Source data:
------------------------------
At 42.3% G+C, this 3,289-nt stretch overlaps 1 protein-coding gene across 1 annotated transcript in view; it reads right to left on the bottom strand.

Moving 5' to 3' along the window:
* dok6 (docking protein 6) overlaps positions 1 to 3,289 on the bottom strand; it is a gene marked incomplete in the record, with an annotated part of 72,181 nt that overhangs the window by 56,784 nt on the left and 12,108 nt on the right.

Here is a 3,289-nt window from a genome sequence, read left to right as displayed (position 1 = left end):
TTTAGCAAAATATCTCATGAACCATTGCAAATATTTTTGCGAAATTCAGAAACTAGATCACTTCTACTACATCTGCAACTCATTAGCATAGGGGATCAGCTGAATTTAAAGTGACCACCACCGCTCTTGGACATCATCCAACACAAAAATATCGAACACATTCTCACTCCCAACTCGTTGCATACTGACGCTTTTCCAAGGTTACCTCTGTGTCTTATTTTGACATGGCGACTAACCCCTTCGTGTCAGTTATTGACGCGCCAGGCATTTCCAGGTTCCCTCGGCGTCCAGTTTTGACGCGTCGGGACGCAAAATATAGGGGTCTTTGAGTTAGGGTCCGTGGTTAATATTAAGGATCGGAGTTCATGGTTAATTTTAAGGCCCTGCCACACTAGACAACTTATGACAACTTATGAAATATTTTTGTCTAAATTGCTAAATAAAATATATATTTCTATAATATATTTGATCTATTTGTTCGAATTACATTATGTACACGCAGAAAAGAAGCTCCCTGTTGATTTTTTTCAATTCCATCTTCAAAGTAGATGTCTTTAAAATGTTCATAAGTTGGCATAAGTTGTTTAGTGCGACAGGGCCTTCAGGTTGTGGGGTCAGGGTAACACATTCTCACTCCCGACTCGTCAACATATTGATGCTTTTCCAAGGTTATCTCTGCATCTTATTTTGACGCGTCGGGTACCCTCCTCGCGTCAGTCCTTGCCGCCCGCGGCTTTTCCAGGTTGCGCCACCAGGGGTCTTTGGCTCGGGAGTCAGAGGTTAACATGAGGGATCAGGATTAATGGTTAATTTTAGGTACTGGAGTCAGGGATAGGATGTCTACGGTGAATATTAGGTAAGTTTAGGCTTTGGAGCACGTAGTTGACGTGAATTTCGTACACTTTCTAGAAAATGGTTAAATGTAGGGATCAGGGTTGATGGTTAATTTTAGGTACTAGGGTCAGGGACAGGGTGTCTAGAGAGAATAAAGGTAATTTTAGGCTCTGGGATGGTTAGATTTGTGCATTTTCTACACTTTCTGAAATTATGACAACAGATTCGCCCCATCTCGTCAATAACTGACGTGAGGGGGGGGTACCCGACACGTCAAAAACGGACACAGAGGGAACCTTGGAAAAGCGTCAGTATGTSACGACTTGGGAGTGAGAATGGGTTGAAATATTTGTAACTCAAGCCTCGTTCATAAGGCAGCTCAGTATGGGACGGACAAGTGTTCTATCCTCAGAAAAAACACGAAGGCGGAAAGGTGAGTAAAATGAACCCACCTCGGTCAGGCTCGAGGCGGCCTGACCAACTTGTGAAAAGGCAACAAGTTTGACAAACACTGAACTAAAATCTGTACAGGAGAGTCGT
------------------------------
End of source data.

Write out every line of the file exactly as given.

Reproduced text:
At 42.3% G+C, this 3,289-nt stretch overlaps 1 protein-coding gene across 1 annotated transcript in view; it reads right to left on the bottom strand.

Moving 5' to 3' along the window:
* dok6 (docking protein 6) overlaps positions 1 to 3,289 on the bottom strand; it is a gene marked incomplete in the record, with an annotated part of 72,181 nt that overhangs the window by 56,784 nt on the left and 12,108 nt on the right.

Here is a 3,289-nt window from a genome sequence, read left to right as displayed (position 1 = left end):
TTTAGCAAAATATCTCATGAACCATTGCAAATATTTTTGCGAAATTCAGAAACTAGATCACTTCTACTACATCTGCAACTCATTAGCATAGGGGATCAGCTGAATTTAAAGTGACCACCACCGCTCTTGGACATCATCCAACACAAAAATATCGAACACATTCTCACTCCCAACTCGTTGCATACTGACGCTTTTCCAAGGTTACCTCTGTGTCTTATTTTGACATGGCGACTAACCCCTTCGTGTCAGTTATTGACGCGCCAGGCATTTCCAGGTTCCCTCGGCGTCCAGTTTTGACGCGTCGGGACGCAAAATATAGGGGTCTTTGAGTTAGGGTCCGTGGTTAATATTAAGGATCGGAGTTCATGGTTAATTTTAAGGCCCTGCCACACTAGACAACTTATGACAACTTATGAAATATTTTTGTCTAAATTGCTAAATAAAATATATATTTCTATAATATATTTGATCTATTTGTTCGAATTACATTATGTACACGCAGAAAAGAAGCTCCCTGTTGATTTTTTTCAATTCCATCTTCAAAGTAGATGTCTTTAAAATGTTCATAAGTTGGCATAAGTTGTTTAGTGCGACAGGGCCTTCAGGTTGTGGGGTCAGGGTAACACATTCTCACTCCCGACTCGTCAACATATTGATGCTTTTCCAAGGTTATCTCTGCATCTTATTTTGACGCGTCGGGTACCCTCCTCGCGTCAGTCCTTGCCGCCCGCGGCTTTTCCAGGTTGCGCCACCAGGGGTCTTTGGCTCGGGAGTCAGAGGTTAACATGAGGGATCAGGATTAATGGTTAATTTTAGGTACTGGAGTCAGGGATAGGATGTCTACGGTGAATATTAGGTAAGTTTAGGCTTTGGAGCACGTAGTTGACGTGAATTTCGTACACTTTCTAGAAAATGGTTAAATGTAGGGATCAGGGTTGATGGTTAATTTTAGGTACTAGGGTCAGGGACAGGGTGTCTAGAGAGAATAAAGGTAATTTTAGGCTCTGGGATGGTTAGATTTGTGCATTTTCTACACTTTCTGAAATTATGACAACAGATTCGCCCCATCTCGTCAATAACTGACGTGAGGGGGGGGTACCCGACACGTCAAAAACGGACACAGAGGGAACCTTGGAAAAGCGTCAGTATGTSACGACTTGGGAGTGAGAATGGGTTGAAATATTTGTAACTCAAGCCTCGTTCATAAGGCAGCTCAGTATGGGACGGACAAGTGTTCTATCCTCAGAAAAAACACGAAGGCGGAAAGGTGAGTAAAATGAACCCACCTCGGTCAGGCTCGAGGCGGCCTGACCAACTTGTGAAAAGGCAACAAGTTTGACAAACACTGAACTAAAATCTGTACAGGAGAGTCGT